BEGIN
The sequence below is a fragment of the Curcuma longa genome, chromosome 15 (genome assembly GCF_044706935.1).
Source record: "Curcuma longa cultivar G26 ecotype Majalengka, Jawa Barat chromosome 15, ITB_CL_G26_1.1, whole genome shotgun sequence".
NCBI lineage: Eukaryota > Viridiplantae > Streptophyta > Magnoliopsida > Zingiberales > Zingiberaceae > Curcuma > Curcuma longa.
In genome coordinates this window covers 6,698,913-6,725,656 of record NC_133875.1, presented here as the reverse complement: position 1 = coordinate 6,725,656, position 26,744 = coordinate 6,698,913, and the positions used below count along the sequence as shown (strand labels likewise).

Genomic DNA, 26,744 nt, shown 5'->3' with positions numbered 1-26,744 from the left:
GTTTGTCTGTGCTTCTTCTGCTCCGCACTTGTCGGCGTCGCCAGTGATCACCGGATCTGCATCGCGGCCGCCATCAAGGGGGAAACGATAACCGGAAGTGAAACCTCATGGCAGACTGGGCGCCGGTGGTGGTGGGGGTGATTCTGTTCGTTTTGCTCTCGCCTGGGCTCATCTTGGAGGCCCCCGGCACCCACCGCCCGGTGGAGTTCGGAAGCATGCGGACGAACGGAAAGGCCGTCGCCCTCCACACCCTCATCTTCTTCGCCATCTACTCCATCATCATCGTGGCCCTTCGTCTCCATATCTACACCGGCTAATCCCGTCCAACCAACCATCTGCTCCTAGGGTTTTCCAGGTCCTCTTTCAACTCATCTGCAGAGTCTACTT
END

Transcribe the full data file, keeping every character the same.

The sequence below is a fragment of the Curcuma longa genome, chromosome 15 (genome assembly GCF_044706935.1).
Source record: "Curcuma longa cultivar G26 ecotype Majalengka, Jawa Barat chromosome 15, ITB_CL_G26_1.1, whole genome shotgun sequence".
NCBI lineage: Eukaryota > Viridiplantae > Streptophyta > Magnoliopsida > Zingiberales > Zingiberaceae > Curcuma > Curcuma longa.
In genome coordinates this window covers 6,698,913-6,725,656 of record NC_133875.1, presented here as the reverse complement: position 1 = coordinate 6,725,656, position 26,744 = coordinate 6,698,913, and the positions used below count along the sequence as shown (strand labels likewise).

Genomic DNA, 26,744 nt, shown 5'->3' with positions numbered 1-26,744 from the left:
GTTTGTCTGTGCTTCTTCTGCTCCGCACTTGTCGGCGTCGCCAGTGATCACCGGATCTGCATCGCGGCCGCCATCAAGGGGGAAACGATAACCGGAAGTGAAACCTCATGGCAGACTGGGCGCCGGTGGTGGTGGGGGTGATTCTGTTCGTTTTGCTCTCGCCTGGGCTCATCTTGGAGGCCCCCGGCACCCACCGCCCGGTGGAGTTCGGAAGCATGCGGACGAACGGAAAGGCCGTCGCCCTCCACACCCTCATCTTCTTCGCCATCTACTCCATCATCATCGTGGCCCTTCGTCTCCATATCTACACCGGCTAATCCCGTCCAACCAACCATCTGCTCCTAGGGTTTTCCAGGTCCTCTTTCAACTCATCTGCAGAGTCTACTT